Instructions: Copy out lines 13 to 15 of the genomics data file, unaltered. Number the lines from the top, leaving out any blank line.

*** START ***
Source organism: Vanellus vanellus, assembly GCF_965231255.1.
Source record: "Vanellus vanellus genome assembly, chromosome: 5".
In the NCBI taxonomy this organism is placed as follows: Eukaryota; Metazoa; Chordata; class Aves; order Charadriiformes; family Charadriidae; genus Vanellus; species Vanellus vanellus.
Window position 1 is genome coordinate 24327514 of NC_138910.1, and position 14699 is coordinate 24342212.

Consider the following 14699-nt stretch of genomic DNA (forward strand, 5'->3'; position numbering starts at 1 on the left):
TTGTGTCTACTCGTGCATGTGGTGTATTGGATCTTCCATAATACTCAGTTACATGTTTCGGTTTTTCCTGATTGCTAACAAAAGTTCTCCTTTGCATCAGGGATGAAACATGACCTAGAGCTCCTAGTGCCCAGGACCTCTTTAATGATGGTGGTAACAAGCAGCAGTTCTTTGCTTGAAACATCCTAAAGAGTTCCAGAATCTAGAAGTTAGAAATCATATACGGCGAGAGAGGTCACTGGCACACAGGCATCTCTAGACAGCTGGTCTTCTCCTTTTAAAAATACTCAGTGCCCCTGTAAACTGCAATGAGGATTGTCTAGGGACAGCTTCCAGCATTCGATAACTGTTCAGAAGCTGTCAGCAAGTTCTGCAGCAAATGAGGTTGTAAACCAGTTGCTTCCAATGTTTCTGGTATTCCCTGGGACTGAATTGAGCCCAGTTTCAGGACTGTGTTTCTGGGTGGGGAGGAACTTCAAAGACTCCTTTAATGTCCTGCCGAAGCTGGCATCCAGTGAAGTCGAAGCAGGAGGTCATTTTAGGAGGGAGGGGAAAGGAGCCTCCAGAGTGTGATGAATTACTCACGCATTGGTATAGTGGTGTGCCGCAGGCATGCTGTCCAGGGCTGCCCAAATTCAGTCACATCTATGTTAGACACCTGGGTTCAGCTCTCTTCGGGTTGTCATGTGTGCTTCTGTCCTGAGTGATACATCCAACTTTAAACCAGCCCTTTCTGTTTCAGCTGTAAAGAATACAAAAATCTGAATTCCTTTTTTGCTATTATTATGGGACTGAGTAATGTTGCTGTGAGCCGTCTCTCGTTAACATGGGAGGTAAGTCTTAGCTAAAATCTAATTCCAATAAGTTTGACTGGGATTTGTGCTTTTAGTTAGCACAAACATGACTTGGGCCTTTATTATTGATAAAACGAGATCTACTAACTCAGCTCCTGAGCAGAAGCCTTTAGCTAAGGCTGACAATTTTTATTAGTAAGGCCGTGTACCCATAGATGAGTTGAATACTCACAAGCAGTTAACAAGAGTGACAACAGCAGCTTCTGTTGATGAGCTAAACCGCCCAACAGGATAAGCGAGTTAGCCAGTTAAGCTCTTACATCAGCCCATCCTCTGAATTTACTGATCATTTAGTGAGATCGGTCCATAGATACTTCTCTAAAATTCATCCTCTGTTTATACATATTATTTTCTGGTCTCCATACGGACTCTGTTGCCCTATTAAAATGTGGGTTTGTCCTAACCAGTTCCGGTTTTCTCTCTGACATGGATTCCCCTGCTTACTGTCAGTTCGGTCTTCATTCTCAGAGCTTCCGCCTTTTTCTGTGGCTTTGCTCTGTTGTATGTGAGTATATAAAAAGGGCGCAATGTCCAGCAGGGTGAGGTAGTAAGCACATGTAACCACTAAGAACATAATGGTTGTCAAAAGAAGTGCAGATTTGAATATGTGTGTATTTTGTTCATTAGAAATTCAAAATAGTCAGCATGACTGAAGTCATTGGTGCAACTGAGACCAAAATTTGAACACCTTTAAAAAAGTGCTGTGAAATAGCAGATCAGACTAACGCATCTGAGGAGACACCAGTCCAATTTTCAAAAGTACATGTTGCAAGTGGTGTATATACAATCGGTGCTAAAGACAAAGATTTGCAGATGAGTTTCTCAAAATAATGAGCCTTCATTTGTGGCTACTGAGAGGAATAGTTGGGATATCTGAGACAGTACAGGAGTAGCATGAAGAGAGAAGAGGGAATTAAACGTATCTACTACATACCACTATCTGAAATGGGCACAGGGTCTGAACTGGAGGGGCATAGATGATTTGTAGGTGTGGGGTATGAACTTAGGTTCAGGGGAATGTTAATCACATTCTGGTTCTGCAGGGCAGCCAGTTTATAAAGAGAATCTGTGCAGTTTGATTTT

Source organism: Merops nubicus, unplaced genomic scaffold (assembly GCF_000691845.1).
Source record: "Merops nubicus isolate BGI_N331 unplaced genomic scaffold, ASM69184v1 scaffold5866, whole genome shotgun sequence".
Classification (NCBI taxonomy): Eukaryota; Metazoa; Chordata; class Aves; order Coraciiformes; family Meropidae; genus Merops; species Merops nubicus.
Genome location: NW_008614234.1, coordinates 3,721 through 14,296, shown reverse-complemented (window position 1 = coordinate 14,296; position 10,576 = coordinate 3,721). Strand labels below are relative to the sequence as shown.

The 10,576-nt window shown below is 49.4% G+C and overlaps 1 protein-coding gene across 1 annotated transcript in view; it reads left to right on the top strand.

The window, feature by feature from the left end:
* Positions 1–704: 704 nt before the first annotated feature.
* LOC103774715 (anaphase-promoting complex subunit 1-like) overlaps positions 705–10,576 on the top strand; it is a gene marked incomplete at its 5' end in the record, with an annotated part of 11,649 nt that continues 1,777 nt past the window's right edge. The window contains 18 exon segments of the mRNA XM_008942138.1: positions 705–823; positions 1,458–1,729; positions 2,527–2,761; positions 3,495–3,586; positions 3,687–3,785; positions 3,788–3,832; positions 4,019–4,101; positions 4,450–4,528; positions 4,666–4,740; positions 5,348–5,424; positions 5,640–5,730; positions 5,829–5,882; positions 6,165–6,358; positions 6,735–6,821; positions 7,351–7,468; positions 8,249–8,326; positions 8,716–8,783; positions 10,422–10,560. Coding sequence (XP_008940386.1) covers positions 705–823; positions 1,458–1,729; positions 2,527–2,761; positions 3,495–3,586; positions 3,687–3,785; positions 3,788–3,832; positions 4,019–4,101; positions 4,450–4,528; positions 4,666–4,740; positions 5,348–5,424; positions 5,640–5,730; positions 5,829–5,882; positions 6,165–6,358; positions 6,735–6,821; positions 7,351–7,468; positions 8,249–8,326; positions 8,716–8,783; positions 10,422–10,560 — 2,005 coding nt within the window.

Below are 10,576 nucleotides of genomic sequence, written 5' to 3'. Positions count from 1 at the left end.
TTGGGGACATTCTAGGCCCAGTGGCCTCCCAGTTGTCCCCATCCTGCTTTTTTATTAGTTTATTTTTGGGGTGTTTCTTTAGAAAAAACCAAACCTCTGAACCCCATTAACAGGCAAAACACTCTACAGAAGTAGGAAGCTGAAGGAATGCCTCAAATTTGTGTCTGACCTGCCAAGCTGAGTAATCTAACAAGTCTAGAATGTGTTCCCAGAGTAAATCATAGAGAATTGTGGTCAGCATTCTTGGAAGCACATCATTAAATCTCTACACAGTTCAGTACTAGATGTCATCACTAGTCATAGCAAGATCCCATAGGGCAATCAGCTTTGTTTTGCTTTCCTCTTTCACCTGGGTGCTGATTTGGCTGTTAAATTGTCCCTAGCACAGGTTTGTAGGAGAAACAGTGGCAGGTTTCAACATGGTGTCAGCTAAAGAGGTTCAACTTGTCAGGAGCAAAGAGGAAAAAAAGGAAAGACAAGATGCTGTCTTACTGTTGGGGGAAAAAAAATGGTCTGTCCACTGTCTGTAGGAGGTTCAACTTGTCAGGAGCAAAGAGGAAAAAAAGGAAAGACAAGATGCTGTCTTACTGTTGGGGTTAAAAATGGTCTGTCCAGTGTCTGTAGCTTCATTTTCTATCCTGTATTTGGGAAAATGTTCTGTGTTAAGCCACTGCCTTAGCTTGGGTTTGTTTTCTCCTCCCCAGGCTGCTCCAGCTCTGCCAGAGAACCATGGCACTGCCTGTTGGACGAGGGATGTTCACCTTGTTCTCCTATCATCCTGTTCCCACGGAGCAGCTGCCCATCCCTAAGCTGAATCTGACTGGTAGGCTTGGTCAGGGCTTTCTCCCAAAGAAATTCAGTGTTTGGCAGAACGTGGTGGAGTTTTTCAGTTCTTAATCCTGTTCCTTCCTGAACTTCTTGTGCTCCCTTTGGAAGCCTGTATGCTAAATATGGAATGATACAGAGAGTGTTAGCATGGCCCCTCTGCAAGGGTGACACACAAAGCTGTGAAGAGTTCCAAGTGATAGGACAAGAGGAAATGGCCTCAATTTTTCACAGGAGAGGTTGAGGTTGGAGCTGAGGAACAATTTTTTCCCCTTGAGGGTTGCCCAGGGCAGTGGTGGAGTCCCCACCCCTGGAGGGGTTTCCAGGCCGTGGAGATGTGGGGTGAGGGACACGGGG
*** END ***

* Positions 1–704: 704 nt before the first annotated feature.
* LOC103774715 (anaphase-promoting complex subunit 1-like) overlaps positions 705–10,576 on the top strand; it is a gene marked incomplete at its 5' end in the record, with an annotated part of 11,649 nt that continues 1,777 nt past the window's right edge. The window contains 18 exon segments of the mRNA XM_008942138.1: positions 705–823; positions 1,458–1,729; positions 2,527–2,761; positions 3,495–3,586; positions 3,687–3,785; positions 3,788–3,832; positions 4,019–4,101; positions 4,450–4,528; positions 4,666–4,740; positions 5,348–5,424; positions 5,640–5,730; positions 5,829–5,882; positions 6,165–6,358; positions 6,735–6,821; positions 7,351–7,468; positions 8,249–8,326; positions 8,716–8,783; positions 10,422–10,560. Coding sequence (XP_008940386.1) covers positions 705–823; positions 1,458–1,729; positions 2,527–2,761; positions 3,495–3,586; positions 3,687–3,785; positions 3,788–3,832; positions 4,019–4,101; positions 4,450–4,528; positions 4,666–4,740; positions 5,348–5,424; positions 5,640–5,730; positions 5,829–5,882; positions 6,165–6,358; positions 6,735–6,821; positions 7,351–7,468; positions 8,249–8,326; positions 8,716–8,783; positions 10,422–10,560 — 2,005 coding nt within the window.

Below are 10,576 nucleotides of genomic sequence, written 5' to 3'. Positions count from 1 at the left end.